Your Flu Season Checklist

By Blair Klayko tags: Tips, Prevention, Flu, Wellness, Cold

Some experts believe this year’s flu season may be more intense than in previous years. The Southern Hemisphere experiences winter from June to the end of August – so the United States can use their winter predict how hard the flu may hit during our winter.  

As the season for cold and flu approaches, here are a few helpful tips to help you take control of your health now or treat symptoms if you are already experiencing them.

Image of a doctor feeling a woman's neck to check for swelling

The flu and the common cold are both respiratory illnesses but they are caused by different viruses. Colds are usually milder than the flu, and people with colds are more likely to have a runny or stuffy nose.

To avoid the spread of germs, make sure to wash your hands often and to cover your nose and mouth with a tissue when you cough or sneeze. A variety of over-the-counter cold remedies are available to treat your symptoms. However, if you want to treat your cold the natural way, WebMD recommends the following:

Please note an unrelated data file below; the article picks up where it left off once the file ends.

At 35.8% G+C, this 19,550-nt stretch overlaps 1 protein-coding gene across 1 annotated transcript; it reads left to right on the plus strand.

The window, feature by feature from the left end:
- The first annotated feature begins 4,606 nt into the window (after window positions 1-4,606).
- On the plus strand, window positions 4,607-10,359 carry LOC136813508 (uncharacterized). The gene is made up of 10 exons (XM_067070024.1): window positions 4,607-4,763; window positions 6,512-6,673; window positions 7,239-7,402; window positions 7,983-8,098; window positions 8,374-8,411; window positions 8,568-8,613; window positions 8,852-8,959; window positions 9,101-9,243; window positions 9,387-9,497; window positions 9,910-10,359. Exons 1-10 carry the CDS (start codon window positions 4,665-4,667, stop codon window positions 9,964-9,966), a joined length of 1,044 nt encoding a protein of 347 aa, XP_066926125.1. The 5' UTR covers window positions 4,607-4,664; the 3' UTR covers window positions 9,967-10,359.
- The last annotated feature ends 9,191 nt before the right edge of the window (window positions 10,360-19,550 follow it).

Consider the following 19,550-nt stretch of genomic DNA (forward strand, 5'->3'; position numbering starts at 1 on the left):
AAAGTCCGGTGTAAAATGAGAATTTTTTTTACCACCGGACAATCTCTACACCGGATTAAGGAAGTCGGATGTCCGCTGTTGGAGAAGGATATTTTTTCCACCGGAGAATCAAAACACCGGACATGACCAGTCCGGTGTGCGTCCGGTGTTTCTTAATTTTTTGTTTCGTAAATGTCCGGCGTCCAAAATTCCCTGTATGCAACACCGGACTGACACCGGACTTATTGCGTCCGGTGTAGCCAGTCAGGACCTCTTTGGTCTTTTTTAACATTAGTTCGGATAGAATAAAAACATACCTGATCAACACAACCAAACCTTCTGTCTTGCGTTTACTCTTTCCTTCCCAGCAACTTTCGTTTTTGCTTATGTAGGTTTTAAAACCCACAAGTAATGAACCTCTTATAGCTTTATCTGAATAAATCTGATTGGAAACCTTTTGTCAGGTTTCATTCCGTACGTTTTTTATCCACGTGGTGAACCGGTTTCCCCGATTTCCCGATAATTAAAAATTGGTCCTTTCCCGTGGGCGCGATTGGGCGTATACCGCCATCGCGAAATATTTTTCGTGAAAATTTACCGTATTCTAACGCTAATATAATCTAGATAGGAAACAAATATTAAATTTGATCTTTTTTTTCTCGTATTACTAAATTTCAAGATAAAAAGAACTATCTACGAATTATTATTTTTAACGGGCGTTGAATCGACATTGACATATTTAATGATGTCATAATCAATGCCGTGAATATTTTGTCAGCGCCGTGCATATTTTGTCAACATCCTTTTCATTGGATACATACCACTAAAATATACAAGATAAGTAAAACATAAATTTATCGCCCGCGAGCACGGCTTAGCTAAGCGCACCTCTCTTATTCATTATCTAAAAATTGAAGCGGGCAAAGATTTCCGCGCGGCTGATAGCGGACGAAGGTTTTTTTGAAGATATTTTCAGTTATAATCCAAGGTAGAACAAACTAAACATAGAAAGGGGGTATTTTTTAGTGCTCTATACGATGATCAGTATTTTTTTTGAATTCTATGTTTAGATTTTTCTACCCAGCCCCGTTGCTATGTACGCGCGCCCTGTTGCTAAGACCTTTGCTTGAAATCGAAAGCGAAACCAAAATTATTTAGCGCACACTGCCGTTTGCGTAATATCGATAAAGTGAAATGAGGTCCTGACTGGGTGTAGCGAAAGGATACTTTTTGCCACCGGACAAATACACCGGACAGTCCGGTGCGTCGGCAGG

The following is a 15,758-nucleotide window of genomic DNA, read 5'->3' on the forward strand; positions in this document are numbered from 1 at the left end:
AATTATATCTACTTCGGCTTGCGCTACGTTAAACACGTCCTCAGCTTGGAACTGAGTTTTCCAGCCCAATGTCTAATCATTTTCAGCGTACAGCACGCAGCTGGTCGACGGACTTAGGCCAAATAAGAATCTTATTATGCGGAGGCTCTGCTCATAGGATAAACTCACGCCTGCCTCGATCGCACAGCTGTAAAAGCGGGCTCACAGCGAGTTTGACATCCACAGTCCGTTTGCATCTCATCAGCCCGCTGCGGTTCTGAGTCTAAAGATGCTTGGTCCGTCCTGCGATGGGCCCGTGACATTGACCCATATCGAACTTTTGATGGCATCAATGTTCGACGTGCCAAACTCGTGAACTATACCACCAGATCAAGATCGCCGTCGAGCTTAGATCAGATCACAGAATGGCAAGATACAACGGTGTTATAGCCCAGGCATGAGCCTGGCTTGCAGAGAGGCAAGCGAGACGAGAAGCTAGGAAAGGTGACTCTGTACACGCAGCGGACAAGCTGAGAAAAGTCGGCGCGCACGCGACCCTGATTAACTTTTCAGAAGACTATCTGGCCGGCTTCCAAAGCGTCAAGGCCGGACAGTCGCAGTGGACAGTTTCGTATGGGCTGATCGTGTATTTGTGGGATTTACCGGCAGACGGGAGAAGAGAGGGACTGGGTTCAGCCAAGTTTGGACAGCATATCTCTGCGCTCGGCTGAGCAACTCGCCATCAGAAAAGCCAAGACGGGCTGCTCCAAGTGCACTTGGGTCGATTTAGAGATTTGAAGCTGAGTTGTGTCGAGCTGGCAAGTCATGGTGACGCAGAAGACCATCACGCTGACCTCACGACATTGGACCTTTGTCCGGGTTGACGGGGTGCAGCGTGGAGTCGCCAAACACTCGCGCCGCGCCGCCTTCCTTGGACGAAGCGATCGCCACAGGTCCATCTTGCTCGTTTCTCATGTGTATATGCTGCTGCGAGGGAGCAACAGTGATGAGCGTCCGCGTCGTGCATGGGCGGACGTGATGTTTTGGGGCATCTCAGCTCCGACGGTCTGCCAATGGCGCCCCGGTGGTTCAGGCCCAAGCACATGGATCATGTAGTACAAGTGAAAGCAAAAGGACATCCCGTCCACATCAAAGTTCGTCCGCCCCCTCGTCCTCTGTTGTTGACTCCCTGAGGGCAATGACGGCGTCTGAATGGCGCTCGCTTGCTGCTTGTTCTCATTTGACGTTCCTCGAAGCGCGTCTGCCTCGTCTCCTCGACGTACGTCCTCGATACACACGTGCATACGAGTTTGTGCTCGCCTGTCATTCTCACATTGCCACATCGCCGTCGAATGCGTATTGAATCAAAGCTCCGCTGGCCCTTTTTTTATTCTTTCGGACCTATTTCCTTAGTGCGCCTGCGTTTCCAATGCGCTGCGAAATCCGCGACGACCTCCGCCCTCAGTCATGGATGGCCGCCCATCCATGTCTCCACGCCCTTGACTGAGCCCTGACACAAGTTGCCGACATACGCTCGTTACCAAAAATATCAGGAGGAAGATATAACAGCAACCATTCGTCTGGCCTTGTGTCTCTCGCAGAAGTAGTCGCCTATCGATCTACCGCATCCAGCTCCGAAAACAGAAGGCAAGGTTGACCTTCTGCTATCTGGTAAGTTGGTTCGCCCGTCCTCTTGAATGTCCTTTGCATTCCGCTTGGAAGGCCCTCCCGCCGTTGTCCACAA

• Blow your nose often
  • Stay rested
  • Gargle
  • Drink hot liquids
  • Take a steamy shower
  • Apply hot or cold packs around congested sinuses
  • Don’t fly unless necessary
  • Sleep with an extra pillow under your head

Flu is a serious contagious disease that can lead to hospitalization and even death. Symptoms include fever, cough, sore throat, runny or stuffy nose, body aches, headache, chills and fatigue, with even vomiting and diarrhea.

People at high risk for the flu include young children, pregnant women, people with chronic health conditions like asthma, diabetes or heart and lung disease, and people 65 years and older.

The Centers for Disease Control recommends the following:

  • Getting an annual flu shot
  • Try to avoid close contact with sick people
  • CDC recommends that you stay home for at least 24 hours after your fever is gone except to get medical care or for other necessities
  • Cover your nose and mouth with a tissue when you cough or sneeze
  • Wash your hands often
  • Clean and disinfect surfaces and objects that may be contaminated with germs

Please seek your doctor’s advice if your symptoms are severe.